I’ve heard it said that in the culinary world, bakers are consideredthe mad scientists. Which I love.
I admit I love the measuring and testing, popping my creations in the oven, and then pulling out something different than what went in! I love the chemistry and tinkering, and how it really has to be just right or it’s just a disaster. That sounds weird, huh? But the world is a mess, and I just need to rule it… through baking.
I have very fond memories of Shortbread cookies. My grandfather and I used to eat them with chocolate milk while we watched Perry Mason, Twilight Zone and Dick Van Dyke Show reruns when he babysat me in the afternoons. I remember my grandfather–or as I called him, “Great Dad”–opening the larger red tin and explaining to me that they were special. They came from Scotland. So we could only have 3 at a time.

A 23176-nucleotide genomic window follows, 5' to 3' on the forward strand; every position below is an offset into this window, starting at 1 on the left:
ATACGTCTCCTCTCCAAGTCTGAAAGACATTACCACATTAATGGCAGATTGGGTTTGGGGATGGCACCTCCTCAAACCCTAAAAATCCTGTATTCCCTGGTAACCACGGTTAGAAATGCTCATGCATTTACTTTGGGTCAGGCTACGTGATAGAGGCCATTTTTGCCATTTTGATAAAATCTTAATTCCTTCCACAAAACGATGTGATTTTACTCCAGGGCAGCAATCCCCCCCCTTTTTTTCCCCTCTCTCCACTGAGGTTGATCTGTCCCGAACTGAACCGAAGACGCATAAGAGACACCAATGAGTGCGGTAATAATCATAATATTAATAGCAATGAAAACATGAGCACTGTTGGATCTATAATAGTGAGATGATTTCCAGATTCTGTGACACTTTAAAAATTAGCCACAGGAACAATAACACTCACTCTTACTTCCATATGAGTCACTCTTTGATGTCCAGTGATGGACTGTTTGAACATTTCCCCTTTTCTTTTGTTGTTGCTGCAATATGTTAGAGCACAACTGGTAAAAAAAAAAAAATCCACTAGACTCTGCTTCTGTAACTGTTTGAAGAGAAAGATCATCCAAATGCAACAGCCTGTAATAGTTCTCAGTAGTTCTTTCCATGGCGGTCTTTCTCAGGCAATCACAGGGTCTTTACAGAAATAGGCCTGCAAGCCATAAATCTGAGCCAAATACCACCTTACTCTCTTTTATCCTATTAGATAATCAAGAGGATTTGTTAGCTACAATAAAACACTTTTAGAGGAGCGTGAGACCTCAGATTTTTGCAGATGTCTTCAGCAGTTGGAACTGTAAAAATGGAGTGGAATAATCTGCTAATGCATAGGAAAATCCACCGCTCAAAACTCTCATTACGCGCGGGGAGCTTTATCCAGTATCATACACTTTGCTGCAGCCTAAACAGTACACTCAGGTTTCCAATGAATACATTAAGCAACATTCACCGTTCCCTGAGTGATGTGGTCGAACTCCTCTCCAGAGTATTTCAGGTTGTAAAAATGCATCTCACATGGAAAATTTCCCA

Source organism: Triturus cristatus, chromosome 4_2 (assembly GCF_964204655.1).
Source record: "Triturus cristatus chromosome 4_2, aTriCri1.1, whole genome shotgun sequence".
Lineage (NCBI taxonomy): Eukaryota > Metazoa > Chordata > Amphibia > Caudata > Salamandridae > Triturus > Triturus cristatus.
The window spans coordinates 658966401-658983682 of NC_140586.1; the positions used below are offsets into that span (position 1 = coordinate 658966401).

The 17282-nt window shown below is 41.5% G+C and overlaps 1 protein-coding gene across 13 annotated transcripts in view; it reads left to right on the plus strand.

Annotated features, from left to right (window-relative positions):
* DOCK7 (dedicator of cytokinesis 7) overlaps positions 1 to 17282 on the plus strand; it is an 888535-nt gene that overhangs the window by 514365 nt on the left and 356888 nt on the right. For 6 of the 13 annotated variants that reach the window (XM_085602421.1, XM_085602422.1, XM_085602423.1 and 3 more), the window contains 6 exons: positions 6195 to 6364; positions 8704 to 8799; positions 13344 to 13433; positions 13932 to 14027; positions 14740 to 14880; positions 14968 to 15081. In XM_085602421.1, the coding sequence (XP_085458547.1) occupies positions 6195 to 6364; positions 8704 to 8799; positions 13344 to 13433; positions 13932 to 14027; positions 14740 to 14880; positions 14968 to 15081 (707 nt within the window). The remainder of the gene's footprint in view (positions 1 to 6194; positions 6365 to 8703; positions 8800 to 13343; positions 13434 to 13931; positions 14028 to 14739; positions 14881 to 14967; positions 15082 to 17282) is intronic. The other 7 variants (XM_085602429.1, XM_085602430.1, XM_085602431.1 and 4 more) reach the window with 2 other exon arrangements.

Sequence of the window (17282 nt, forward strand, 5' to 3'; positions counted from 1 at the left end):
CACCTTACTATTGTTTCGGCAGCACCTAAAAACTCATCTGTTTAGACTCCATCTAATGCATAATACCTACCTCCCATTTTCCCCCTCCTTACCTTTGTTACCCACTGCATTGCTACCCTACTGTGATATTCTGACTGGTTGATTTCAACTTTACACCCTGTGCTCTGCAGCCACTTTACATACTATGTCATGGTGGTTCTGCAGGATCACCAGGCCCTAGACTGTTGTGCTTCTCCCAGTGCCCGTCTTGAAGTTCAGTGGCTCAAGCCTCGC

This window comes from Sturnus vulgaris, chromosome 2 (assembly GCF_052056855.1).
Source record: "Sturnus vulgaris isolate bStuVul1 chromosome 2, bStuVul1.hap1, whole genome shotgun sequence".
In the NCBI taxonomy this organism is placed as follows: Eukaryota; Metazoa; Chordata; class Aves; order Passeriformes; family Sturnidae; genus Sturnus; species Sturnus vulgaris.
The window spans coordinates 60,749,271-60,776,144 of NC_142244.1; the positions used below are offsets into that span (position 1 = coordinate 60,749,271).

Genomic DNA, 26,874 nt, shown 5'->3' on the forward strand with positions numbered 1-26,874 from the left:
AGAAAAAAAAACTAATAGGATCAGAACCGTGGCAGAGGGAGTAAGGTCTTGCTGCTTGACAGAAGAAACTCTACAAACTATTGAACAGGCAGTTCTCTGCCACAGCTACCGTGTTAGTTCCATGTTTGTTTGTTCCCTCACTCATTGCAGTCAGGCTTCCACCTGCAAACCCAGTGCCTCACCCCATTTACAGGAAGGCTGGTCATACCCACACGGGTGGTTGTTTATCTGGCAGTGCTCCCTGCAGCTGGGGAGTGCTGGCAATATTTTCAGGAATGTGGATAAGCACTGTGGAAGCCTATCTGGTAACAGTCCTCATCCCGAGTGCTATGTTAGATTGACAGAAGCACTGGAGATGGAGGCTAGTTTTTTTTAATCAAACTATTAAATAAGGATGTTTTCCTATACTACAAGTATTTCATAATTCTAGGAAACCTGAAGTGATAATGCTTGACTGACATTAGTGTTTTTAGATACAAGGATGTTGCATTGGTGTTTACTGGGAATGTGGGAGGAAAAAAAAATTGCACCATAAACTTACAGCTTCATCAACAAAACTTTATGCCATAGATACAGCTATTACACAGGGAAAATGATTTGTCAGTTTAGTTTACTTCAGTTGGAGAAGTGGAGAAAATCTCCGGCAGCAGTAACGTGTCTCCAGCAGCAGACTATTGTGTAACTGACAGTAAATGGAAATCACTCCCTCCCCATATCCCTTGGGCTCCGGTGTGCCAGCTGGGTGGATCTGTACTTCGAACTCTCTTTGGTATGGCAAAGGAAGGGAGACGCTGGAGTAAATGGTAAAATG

These aren’t that exotic, but these ones are vegan, and also go well with anything in black and white. And you can eat as many as you want.
Betty’s Shortbread Cookies
3/4 & 3 Tablespoons Cup Margarine (softened)
1/4 Cup Sugar
2 Cups Flour
Heat oven to 350.
In a large bowl, stir Margarine and Sugar together until well mixed. I used a pastry hand blender; I think it worked perfectly. Stir in Flour with a large spoon, then use your hands to make it into a large ball. Really work it. If it’s too crumbly, use the hand blender to work in 1-2 more Tablespoons of Margarine.
Now, you can do one of two things here.
1 : Roll Dough on a lightly-floured surface. You’ll want to make sure it doesn’t get any thinner than a 1/2 inch. Then, use a cookie cutter to cut out your cookies.
2 : Get some cookie cutters that are at least an inch thick/tall. Take some Shortbread Dough and fill in the cutters, making sure you get in the corners and the cookie is a 1/2 – 3/4 inch thick. Then, gently push them out. You’re forming little biscuits. I would recommend #2.
Either way you do it, put them on a cookie sheet covered in foil and bake them for 10-15 minutes. You just want them to be a little golden. Immediately put them on a wire rack to cool. Use a spatula, and be careful, because they’re flaky and crumbly, and also are kind of soft, and will dent.
I would suggest storing them in a tin, and eating them with tea and some Perry Mason.
Thanks goes out to Derek for this gift. We love it!